Singaporean Youths and the New Normal: Pre-, During- and Post-Circuit Breaker
Image credit: Aki Tolentino on Unsplash

With Singapore’s Circuit Breaker (CB) set to end on June 1, Singaporean youths are taking things in stride, staying strong and safe at home, while gradually adapting to the ‘new normal’.

Contrary to what we’ve seen in the news, the majority of youth have been supportive of the CB measures, sharing their activities on social media and finding ways to keep busy (Zoom calls, HouseParty app and what not). A recent poll conducted by the National Youth Council revealed that 89% of youths are concerned about COVID-19 and most of them are willing to be responsible and play their part to stay home for Singapore.

A few have stepped up to start their own projects, such as The Happiness Initiative, which posts “happiness” articles every week (similar to what John Krasinki did for SGN). It also organises Netflix parties with post-show chit-chat sessions on Google Meet, all in the name of helping everyone cope and engage.

Image source: Happiness Initiative website
Another initiative, Advisory, a youth-led non-profit, is an online mentorship programme which match-makes anxious and graduating students, with industry mentors on career prospects and interests. There’s also the series of resource videos from My Working Title, co-founded by Jael Chng which is a company and movement that inspires and empowers people to actively design their own careers.

It’s clear that there’s no shortfall in youth-led engagement opportunities for youths staying safe at home. So we ask a few Singaporean youths how they are gradually adjusting to the ‘new normal’. With CB about to end, how will they take these experiences and prepare to return to school or work?

For Jorden, the CB itself marked sort of a milestone in his life. He’d recently celebrated his 30th birthday at home; probably a once-in-a-lifetime affair.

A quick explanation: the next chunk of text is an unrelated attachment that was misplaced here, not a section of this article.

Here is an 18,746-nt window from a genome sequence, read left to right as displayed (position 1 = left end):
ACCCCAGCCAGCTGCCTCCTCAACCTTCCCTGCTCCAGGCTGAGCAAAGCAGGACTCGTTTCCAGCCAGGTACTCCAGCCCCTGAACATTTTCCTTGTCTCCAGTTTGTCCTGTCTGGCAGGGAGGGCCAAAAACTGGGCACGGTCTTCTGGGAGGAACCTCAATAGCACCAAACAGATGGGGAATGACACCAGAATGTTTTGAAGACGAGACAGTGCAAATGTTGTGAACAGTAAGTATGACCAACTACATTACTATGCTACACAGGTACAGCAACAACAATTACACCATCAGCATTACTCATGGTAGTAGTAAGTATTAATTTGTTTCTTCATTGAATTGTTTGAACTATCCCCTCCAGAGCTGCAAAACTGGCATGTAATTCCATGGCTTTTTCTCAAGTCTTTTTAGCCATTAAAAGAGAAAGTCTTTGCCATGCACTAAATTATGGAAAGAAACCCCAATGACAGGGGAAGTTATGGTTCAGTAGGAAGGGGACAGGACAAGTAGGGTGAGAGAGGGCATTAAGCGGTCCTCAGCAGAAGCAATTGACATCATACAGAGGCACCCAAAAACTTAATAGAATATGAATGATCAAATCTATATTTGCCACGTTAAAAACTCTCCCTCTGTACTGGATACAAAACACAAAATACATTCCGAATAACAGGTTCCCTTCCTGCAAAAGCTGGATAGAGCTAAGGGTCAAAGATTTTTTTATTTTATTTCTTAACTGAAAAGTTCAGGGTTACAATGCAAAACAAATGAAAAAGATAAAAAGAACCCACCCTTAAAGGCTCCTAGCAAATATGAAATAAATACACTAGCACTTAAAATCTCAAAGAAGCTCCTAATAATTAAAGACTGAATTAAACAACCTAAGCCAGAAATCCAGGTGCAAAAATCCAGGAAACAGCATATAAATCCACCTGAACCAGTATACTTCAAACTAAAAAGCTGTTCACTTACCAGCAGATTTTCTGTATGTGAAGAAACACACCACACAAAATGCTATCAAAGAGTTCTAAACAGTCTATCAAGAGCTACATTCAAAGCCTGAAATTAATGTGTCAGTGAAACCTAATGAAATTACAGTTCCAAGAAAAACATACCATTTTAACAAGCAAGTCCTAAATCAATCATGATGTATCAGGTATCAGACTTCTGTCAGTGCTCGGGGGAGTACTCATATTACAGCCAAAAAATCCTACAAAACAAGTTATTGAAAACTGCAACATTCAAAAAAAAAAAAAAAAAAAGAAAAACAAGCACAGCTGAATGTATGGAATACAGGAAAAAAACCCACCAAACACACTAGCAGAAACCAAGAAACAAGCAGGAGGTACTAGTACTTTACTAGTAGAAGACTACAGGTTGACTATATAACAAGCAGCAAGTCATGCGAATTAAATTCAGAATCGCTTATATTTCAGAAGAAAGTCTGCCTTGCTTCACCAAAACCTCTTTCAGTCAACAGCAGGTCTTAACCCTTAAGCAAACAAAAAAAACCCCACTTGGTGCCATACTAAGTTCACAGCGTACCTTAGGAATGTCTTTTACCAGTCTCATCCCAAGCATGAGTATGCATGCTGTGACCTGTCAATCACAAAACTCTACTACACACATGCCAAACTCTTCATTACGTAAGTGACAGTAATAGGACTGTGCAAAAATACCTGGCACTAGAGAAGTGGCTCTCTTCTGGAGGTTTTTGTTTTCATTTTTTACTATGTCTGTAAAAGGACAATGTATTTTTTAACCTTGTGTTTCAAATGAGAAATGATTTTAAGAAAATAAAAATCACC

“This was a whole new experience for me. I think quite a few people can relate to it, especially when you’re turning 30, but not many will have the badge of ‘I celebrated my 30th birthday during CB’.”

For many youths celebrating their milestone birthdays during CB, it means sacrificing get-togethers, dinners and presents. For Jorden, it meant re-evaluating the past thirty years of his life and the next phase of his adulthood, knowing friends and family are far more critical to help him get through this period more than ever.

“I got a case of beer and cake for it though,” he said, noting that celebrating his birthday online was a unique experience. Perhaps this could be a positive trend moving forward, especially with care packages and Zoom parties changing the traditional notion of physical celebration and making it easier for more people to join in.

Jorden (top right) and his friends have gone from meeting at a bar to toasting drinks online virtually. “The only downside to this is we can’t slap each other when one of us says something stupid.” Image credit: Jorden

Jorden works in corporate video production and laments the loss of inspiration as one of the drawbacks of staying home during the CB.

“I long to see outdoor traffic, feel the vibes of a place or smell the area. I find it hard to think of videos to create or stories to tell, because these days, I wake up, go on Zoom meetings and then, I am stuck on my chair for the whole day. So, to cope with the routine, I inject some home exercises in-between meetings, read a book or do some cooking.”